Insurance Commissioners Vote On Health Insurance Spending Requirements
Meeting in Orlando, Fla., members of the National Association of Insurance Commissioners this morning approved recommendations related to a contentious provision of the health law -- the medical loss ratio.
Kaiser Health News: "Insurance regulators unanimously approved controversial rules Thursday governing how much insurers must spend on patients' medical care without adopting any of several last-minute amendments some consumer advocates had feared would gut key provisions. The recommendations will now go to Health and Human Services Secretary Kathleen Sebelius, who has final say." The vote, by leaders of the National Association of Insurance Commissioners, took place after "months of meetings and debate involving industry and consumer representatives. The rules center on the 'medical loss ratio,' which is how much insurers spend on medical care versus administration and profit" (Appleby, 10/20).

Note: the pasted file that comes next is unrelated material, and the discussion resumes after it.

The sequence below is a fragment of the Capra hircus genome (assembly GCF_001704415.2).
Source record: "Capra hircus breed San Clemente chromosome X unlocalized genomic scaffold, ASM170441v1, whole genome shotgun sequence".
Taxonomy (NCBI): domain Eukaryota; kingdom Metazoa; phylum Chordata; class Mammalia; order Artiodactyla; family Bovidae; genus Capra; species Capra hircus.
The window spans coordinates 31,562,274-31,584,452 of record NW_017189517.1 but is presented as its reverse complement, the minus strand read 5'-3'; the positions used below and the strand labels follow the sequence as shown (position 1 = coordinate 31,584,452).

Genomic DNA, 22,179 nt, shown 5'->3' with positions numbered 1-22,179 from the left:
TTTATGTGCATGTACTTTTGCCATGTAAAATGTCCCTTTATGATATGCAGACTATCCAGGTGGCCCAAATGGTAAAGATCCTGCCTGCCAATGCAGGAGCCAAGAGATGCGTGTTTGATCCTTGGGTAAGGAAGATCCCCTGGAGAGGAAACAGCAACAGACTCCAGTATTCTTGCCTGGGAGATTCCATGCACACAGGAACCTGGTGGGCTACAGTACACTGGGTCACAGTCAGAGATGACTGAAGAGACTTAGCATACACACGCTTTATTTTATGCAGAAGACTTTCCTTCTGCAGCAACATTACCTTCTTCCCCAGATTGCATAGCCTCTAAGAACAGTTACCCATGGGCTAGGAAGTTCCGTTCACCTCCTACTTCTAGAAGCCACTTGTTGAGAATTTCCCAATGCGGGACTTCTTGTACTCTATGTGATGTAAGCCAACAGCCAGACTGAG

Reuters: "Wall Street and healthcare advocates alike have been closely watching the process, which could severely alter the bottom line for insurers like Aetna Inc and WellPoint and shake up consumers' choice in insurance policies. ... Ahead of the National Association of Insurance Commissioners' vote, insurers [pressed] for last-minute changes they say are needed to stay competitive, including tax exemptions, a longer phase-in period, and a broader national assessment to see if companies are meeting the rules" (Heavey, 10/20).
The Hill: The law requires insurers to spend 80 percent to 85 percent of premiums on medical care, a proportion known as medical-loss ratio. "Two liberal groups on Wednesday called on state insurance commissioners to stiffen their spines and not cave in to industry pressure ahead of a major vote Thursday on health-reform regulations." The groups, Consumer Watchdog and Health Care for America Now, are calling on regulators to resist lobbying pressure from the industry (Pecquet, 10/20).